May 21, 2017

What's the relationship between p value, hypothesis, and alpha?

From Greenland et al:
Uncertainty, probability, and statistical significance
A more refined goal of statistical analysis is to provide an evaluation of certainty or uncertainty regarding the size of an effect. It is natural to express such certainty in terms of “probabilities” of hypotheses. In conventional statistical methods, however, “probability” refers not to hypotheses, but to quantities that are hypothetical frequencies of data patterns under an assumed statistical model. These methods are thus called frequentist methods, and the hypothetical frequencies they predict are called “frequency probabilities.” Despite considerable training to the contrary, many statistically educated scientists revert to the habit of misinterpreting these frequency probabilities as hypothesis probabilities. (Even more confusingly, the term “likelihood of a parameter value” is reserved by statisticians to refer to the probability of the observed data given the parameter value; it does not refer to a probability of the parameter taking on the given value.)


Not only does a P value not tell us whether the hypothesis targeted for testing is true or not; it says nothing specifically related to that hypothesis unless we can be completely assured that every other assumption used for its computation is correct—an assurance that is lacking in far too many studies.

Nonetheless, the P value can be viewed as a continuous measure of the compatibility between the data and the entire model used to compute it, ranging from 0 for complete incompatibility to 1 for perfect compatibility, and in this sense may be viewed as measuring the fit of the model to the data. Too often, however, the P value is degraded into a dichotomy in which results are declared “statistically significant” if P falls on or below a cut-off (usually 0.05) and declared “nonsignificant” otherwise. The terms “significance level” and “alpha level” (α) are often used to refer to the cut-off; however, the term “significance level” invites confusion of the cut-off with the P value itself. Their difference is profound: the cut-off value α is supposed to be fixed in advance and is thus part of the study design, unchanged in light of the data. In contrast, the P value is a number computed from the data and thus an analysis result, unknown until it is computed.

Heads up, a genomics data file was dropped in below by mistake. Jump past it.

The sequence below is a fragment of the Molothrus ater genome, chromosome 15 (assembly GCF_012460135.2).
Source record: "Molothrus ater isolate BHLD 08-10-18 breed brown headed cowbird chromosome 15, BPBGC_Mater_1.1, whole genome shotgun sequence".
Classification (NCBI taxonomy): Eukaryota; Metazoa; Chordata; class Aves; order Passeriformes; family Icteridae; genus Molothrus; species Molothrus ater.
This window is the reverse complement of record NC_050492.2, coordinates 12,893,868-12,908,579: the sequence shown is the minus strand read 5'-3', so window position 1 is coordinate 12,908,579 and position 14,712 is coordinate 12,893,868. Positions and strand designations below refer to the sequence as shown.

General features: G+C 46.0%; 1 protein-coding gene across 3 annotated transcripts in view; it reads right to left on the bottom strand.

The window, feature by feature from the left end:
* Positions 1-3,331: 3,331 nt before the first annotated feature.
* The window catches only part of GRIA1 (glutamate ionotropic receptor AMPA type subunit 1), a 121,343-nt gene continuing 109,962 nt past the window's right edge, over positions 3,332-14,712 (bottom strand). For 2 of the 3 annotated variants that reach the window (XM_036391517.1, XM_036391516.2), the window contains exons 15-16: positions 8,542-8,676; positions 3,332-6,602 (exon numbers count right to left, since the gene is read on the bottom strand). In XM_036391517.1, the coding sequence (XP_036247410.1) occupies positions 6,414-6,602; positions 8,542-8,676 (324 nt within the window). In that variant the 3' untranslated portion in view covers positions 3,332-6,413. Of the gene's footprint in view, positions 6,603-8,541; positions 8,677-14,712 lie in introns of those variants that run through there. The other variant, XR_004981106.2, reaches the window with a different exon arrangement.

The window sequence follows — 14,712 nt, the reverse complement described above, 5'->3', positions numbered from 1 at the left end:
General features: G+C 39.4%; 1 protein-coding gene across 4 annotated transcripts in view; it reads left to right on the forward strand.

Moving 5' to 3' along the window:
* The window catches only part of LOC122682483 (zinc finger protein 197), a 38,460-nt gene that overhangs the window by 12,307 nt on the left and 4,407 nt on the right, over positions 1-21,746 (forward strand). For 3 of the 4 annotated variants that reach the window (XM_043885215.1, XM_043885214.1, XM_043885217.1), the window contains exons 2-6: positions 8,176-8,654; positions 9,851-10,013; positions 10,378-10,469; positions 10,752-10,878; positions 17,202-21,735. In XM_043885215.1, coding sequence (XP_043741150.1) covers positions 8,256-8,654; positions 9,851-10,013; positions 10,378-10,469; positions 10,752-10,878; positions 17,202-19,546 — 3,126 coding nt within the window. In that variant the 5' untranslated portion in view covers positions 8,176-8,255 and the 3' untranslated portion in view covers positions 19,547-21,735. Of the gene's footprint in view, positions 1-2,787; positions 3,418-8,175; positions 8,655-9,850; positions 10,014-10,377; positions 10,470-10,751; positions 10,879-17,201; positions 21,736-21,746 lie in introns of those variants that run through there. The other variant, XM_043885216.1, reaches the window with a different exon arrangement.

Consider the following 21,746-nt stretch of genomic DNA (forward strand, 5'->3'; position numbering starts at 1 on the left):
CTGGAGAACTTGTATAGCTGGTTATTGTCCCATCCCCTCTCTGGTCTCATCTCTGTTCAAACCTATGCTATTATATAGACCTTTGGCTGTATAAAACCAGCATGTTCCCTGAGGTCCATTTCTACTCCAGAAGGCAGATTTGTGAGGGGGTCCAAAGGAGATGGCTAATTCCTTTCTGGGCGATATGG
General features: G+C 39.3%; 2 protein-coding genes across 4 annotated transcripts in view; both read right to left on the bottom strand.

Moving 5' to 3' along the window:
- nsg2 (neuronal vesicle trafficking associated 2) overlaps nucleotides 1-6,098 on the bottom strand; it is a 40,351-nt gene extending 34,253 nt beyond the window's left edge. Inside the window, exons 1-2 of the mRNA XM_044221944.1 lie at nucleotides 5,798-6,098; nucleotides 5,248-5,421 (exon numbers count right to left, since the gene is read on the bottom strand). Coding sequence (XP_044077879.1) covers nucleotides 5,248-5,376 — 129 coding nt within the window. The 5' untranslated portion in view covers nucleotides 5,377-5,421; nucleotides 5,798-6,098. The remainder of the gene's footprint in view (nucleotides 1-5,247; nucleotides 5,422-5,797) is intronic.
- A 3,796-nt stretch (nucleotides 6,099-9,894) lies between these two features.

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1. You should attempt to re-express your target’s position so clearly, vividly, and fairly that your target says, “Thanks, I wish I’d thought of putting it that way.
2. You should list any points of agreement (especially if they are not matters of general or widespread agreement).
3. You should mention anything you have learned from your target.
4. Only then are you permitted to say so much as a word of rebuttal or criticism.
Daniel Dennett, Intuition pumps and other tools for thinking.

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